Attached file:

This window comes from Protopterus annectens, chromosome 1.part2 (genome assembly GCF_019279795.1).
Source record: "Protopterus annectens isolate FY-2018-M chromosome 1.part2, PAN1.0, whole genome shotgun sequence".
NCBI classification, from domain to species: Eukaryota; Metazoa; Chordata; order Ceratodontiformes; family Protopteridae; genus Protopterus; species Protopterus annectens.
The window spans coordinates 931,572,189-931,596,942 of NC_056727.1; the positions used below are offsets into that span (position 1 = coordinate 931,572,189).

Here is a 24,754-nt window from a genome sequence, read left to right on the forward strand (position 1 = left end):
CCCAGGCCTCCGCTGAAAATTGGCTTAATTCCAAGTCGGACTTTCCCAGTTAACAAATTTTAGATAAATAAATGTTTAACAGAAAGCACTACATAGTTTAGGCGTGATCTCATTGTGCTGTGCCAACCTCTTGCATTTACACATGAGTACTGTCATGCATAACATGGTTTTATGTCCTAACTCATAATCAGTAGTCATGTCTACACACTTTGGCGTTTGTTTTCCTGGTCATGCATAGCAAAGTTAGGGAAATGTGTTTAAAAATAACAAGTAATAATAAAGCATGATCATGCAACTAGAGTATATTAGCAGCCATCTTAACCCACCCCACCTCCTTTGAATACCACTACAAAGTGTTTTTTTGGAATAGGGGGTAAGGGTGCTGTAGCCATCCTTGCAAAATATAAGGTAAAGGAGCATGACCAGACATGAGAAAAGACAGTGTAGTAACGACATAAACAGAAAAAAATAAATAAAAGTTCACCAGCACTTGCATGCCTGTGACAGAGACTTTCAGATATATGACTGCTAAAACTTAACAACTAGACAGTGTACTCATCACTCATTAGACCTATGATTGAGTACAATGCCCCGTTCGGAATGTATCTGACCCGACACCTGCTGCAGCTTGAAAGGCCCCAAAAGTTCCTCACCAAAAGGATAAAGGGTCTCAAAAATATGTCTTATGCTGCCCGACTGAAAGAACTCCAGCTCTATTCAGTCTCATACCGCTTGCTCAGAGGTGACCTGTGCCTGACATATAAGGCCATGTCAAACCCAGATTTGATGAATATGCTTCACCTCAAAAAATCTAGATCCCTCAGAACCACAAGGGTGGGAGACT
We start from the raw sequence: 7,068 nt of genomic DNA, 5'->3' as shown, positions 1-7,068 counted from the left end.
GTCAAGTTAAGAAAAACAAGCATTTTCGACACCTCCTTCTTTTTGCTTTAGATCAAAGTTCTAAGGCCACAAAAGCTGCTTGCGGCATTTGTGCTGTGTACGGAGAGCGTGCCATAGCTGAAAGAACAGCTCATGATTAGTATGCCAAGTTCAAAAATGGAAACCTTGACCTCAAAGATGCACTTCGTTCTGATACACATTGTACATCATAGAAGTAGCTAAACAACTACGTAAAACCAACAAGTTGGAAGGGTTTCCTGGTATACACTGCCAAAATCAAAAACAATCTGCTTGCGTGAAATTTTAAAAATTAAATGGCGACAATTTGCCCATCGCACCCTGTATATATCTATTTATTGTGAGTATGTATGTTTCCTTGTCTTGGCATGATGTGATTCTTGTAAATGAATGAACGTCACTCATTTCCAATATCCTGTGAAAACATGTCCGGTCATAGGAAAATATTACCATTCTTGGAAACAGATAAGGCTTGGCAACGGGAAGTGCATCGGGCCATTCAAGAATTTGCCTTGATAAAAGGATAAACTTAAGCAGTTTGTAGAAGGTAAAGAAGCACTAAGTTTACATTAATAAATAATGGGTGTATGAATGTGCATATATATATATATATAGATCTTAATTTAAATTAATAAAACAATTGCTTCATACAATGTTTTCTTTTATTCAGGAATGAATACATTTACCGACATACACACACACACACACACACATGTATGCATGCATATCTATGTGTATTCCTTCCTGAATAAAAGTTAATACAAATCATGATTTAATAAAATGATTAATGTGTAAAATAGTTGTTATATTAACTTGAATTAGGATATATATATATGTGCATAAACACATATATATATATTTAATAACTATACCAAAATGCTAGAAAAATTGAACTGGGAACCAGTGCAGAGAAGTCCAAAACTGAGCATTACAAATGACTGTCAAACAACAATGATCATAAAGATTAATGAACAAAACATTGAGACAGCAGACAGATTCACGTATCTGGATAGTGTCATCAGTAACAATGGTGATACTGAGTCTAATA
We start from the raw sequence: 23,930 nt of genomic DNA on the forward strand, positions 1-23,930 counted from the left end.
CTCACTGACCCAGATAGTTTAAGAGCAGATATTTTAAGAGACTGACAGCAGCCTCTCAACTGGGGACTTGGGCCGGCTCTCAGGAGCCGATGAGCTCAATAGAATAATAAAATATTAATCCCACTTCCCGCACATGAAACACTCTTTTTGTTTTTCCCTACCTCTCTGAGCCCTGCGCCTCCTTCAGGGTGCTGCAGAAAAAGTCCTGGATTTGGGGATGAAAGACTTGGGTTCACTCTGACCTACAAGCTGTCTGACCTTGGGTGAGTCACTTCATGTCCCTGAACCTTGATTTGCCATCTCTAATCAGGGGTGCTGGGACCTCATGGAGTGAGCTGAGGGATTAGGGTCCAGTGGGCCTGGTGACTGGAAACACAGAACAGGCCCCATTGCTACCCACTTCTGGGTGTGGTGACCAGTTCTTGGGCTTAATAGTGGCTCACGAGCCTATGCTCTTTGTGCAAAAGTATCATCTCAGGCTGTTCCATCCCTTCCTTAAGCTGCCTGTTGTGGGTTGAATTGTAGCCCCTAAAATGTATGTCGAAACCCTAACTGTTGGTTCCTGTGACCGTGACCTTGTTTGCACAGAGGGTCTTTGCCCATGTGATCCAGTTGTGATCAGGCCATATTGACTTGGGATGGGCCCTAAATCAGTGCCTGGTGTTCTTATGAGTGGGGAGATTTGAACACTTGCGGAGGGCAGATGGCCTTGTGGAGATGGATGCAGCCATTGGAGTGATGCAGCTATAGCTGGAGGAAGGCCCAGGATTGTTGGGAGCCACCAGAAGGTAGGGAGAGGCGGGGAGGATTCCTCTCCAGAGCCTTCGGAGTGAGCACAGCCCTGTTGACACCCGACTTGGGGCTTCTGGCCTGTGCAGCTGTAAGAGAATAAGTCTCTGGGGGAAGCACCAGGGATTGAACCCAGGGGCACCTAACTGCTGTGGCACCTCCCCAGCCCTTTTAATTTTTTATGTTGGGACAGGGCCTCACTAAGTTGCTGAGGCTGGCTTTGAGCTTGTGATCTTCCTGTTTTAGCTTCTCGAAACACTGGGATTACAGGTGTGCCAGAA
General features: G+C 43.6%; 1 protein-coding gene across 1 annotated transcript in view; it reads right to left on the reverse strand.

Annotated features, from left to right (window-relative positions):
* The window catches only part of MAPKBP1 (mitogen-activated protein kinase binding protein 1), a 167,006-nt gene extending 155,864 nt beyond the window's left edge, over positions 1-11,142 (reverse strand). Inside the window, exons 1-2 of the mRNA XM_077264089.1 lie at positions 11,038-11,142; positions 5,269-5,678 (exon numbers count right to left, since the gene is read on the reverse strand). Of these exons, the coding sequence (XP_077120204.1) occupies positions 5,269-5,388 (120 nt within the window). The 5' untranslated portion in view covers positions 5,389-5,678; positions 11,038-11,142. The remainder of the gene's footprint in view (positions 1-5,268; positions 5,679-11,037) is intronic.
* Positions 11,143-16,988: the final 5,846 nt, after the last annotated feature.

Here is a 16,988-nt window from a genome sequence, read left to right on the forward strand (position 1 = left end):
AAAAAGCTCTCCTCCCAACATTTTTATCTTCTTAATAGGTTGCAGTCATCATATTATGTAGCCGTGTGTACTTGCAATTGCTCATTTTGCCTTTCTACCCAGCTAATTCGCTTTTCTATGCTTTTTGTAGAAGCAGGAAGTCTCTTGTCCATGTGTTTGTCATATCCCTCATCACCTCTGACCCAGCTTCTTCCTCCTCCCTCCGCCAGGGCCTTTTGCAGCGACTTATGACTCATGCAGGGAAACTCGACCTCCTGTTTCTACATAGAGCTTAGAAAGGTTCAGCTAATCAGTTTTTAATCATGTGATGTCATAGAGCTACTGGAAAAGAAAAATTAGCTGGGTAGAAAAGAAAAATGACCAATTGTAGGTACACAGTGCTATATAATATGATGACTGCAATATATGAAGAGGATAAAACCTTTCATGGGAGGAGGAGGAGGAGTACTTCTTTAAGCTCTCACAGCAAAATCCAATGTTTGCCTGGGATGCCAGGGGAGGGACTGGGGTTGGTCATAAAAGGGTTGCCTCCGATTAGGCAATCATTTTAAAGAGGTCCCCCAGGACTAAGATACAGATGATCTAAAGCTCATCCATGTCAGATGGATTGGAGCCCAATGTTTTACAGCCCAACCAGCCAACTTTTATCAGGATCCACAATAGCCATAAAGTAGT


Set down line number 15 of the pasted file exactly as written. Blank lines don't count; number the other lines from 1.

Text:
Here is a 16,988-nt window from a genome sequence, read left to right on the forward strand (position 1 = left end):